Shelf-stable food (sometimes ambient food) is food of a type that can be safely stored at room temperature in a sealed container. This includes foods that would normally be stored refrigerated but which have been processed so that they can be safely stored at room or ambient temperature for a usefully long shelf life. For instance, the first shelf-stable formulation of ranch dressing, created in 1983, had a shelf life of 150 days.
Various food preservation and packaging techniques are used to extend a food's shelf life. Decreasing the amount of available water in a product, increasing its acidity, or irradiating or otherwise sterilizing the food and then sealing it in an air-tight container are all ways of depriving bacteria of suitable conditions in which to thrive. All of these approaches can all extend a food's shelf life without unacceptably changing its taste or texture.
For some foods alternative ingredients can be used. Common oils and fats become rancid relatively quickly if not refrigerated; replacing them with hydrogenated oils delays the onset of rancidity, increasing shelf life. This is a common approach in industrial food production, but recent concerns about health hazards associated with trans fats have led to their strict control in several jurisdictions. Even where trans fats are not prohibited, in many places there are new labeling laws (or rules), which require information to be printed on packages, or to be published elsewhere, about the amount of trans fat contained in certain products.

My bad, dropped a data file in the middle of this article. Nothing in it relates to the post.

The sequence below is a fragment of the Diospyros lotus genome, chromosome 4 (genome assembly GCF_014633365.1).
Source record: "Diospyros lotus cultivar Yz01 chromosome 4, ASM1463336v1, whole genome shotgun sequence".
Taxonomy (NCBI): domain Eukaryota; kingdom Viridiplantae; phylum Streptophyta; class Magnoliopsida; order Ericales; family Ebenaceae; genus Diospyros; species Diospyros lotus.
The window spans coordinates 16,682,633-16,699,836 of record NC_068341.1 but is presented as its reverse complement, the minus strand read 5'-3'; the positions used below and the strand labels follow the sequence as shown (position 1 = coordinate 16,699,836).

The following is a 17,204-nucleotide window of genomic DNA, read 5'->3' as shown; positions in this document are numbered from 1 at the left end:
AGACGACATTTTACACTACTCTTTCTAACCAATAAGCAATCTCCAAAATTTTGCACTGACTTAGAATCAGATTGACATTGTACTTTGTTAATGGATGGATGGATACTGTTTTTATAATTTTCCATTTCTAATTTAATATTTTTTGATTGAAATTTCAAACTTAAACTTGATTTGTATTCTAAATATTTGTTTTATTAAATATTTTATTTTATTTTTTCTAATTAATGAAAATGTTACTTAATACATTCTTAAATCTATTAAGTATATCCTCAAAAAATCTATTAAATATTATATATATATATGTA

- Koerner, Brendan I. (August 5, 2005). "America's love-affair with ranch dressing". Slate Magazine. Retrieved December 30, 2009.
- Harris, Gardiner (August 21, 2008). "Irradiation: A safe measure for safer iceberg lettuce and spinach". The New York Times. Retrieved December 30, 2009.
- Leth, Torben (2012). "Denmark's trans fat law". tfX: The campaign against trans fat in foods. Retrieved December 14, 2011.
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